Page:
Indeed, neither Jackson nor Davis rejected statutory time limits, presumptions, or flexible guidance concerning detention as unconstitutional. Jackson did not adopt any constitutional time limits “[i]n light of differing state facilities and procedures and a lack of evidence in [the] record” (Jackson, supra, 406 U.S. at p. 738), and Davis suggested that progress reports “should be furnished no less often than every six months” and acknowledged that trial courts must exercise discretion (Davis, supra, 8 Cal.3d at p. 807, fn. 7). Just as these cases do not preclude the Legislature from establishing time limits for the commitment of incompetent adults (see Pen. Code, § 1370), they do not preclude trial courts from establishing time limits, presumptions, or guidance concerning the detention of incompetent minors, the violation of which may have whatever consequences attend the violation of a local protocol or rule (see Super. Ct. Fresno County, Local Rules, rule 6.9, par. F.7. [“Under no circumstances shall a minor be held in a custodial setting in excess of one hundred fifty (150) days after the determination of incompetency has been made on the case which is the subject of the competency proceedings.”]; Judicial Council of Cal., Delinquency: Local Court Activities and Documents (2016) < http://www.courts.ca.gov/cfcc-delinquency.htm> [as of July 10, 2017] ).
Nor does Welfare and Institutions Code section 709 foreclose the adoption of such a protocol or local rule. The statute may be amended in the future; the Judicial Council's Family and Juvenile Law Advisory Committee has recommended changes to the law (Assem. Com. on Appropriations, Analysis of Assem. Bill No. 2695 (2015–2016 Reg. Sess.) as amended Apr. 19, 2016, p. 2), and the parties have informed us of two bills introduced in the current legislative session that would amend it (Assem. Bill No. 689 (2017–2018 Reg. Sess); Assem. Bill No. 935 (2017–2018 Reg. Sess.)). But, as currently written, section 709 requires suspension of proceedings “[i]f the court finds substantial evidence raises a doubt as to the minor's competency” (Welf. & Inst. Code, § 709, subd. (a)) and authorizes the court to order appropriate services for the minor during the suspension of proceedings (id., § 709, subd. (c)). The statute sets forth only one time limitation: “all proceedings shall remain suspended for a period of time that is no longer than reasonably necessary to determine whether there is a substantial probability that the minor will attain competency in the foreseeable future. ․” (Ibid.) Section 709 does not authorize, restrict, set limits on, or even mention detention. A statute that requires suspension of proceedings for “a period of time that is no longer than reasonably necessary” (ibid.) does not preempt a local rule or protocol that constrains detention to a period of time shorter than what is “reasonably necessary” within the meaning of that statute. Indeed, the statute sets forth no detention authorization, prohibition, or scheme with which a local rule or protocol could be inconsistent. (Cf. R.V., supra, 61 Cal.4th at p. 195.)
Separate and apart from the significance of the Protocol, Albert and the Attorney General disagree on whether the record shows sufficient evidence of progress toward attaining competency and, in view of that evidence, whether the length of Albert's detention violated due process under Jackson and Davis. But we need not decide whether the length of Albert's detention violated due process because any violation would not warrant reversal of his wardship adjudication in light of the juvenile court's finding of malingering. This finding is not within the scope of our review, and we may assume the Court of Appeal correctly determined the juvenile court did not err in finding that Albert was competent on the evidence before it under Dusky, supra, 362 U.S. 402. The juvenile court suspended proceedings upon the expression of a doubt as to Albert's competence; reinstated proceedings upon a showing that Albert was malingering and that he could consult with counsel and understand the proceedings against him; and complied with Albert's right not to be adjudicated a ward while incompetent, even as Albert feigned incompetence. The court then accepted Albert's voluntary admission as to two counts of the petition pursuant to a plea agreement and adjudicated him a ward of the court. The due process violation Albert alleges could not have prejudiced his admission, adjudication, or disposition in these circumstances. (See Chapman v. California (1967) 386 U.S. 18, 24.)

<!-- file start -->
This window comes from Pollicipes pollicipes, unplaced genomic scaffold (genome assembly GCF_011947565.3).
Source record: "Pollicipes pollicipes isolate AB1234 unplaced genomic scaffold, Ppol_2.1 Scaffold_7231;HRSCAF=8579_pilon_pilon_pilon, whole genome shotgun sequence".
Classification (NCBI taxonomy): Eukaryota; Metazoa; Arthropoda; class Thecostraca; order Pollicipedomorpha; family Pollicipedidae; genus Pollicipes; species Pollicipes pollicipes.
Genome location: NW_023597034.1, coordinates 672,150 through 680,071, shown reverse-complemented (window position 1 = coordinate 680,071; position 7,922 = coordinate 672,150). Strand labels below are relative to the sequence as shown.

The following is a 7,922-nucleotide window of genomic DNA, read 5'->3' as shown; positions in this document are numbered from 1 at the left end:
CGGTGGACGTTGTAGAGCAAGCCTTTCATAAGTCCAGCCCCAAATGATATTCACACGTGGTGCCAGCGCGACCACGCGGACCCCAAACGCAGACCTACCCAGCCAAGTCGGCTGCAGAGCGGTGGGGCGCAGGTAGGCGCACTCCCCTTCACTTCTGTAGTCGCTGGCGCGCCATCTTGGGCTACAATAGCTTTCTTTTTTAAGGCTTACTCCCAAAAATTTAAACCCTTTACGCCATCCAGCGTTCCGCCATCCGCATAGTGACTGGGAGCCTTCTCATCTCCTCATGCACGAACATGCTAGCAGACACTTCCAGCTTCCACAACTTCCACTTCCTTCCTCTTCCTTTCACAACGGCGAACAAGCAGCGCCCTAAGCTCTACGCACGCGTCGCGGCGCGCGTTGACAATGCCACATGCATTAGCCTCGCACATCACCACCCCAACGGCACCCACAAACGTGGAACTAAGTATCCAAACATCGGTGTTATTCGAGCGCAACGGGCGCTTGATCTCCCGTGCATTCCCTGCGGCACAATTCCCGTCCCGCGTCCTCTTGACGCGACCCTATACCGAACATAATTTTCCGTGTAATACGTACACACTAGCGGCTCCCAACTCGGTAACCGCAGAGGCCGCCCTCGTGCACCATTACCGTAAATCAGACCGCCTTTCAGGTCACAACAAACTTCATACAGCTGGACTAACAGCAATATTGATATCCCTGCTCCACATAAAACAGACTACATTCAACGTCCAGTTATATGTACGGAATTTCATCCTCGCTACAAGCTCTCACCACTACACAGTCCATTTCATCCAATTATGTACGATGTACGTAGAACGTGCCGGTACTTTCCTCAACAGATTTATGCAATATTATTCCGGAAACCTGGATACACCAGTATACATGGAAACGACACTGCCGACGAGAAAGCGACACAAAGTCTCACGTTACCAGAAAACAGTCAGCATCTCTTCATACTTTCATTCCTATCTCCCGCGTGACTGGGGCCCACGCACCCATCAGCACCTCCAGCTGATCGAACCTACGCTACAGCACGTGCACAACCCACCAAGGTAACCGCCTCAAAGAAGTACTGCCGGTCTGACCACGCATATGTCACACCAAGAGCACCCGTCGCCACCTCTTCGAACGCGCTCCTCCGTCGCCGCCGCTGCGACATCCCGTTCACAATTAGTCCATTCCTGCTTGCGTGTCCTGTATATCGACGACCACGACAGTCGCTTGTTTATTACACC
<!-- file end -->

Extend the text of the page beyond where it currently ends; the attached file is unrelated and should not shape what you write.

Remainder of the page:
In light of this conclusion, we do not decide whether the nature of Albert's detention bore a sufficiently reasonable relation to the purpose of his detention. (Jackson, supra, 406 U.S. at p. 738.) Nor do we address whether Albert's placement in juvenile hall was reasonably related to the purpose of helping him attain competency. We also do not address whether the competency training Albert received was closely related to the purpose of his attaining competency.
For the reasons above, we affirm the judgment of the Court of Appeal.
WE CONCUR: CANTIL-SAKAUYE, C. J. WERDEGAR, J. CHIN, J. CORRIGAN, J. CUÉLLAR, J. KRUGER, J.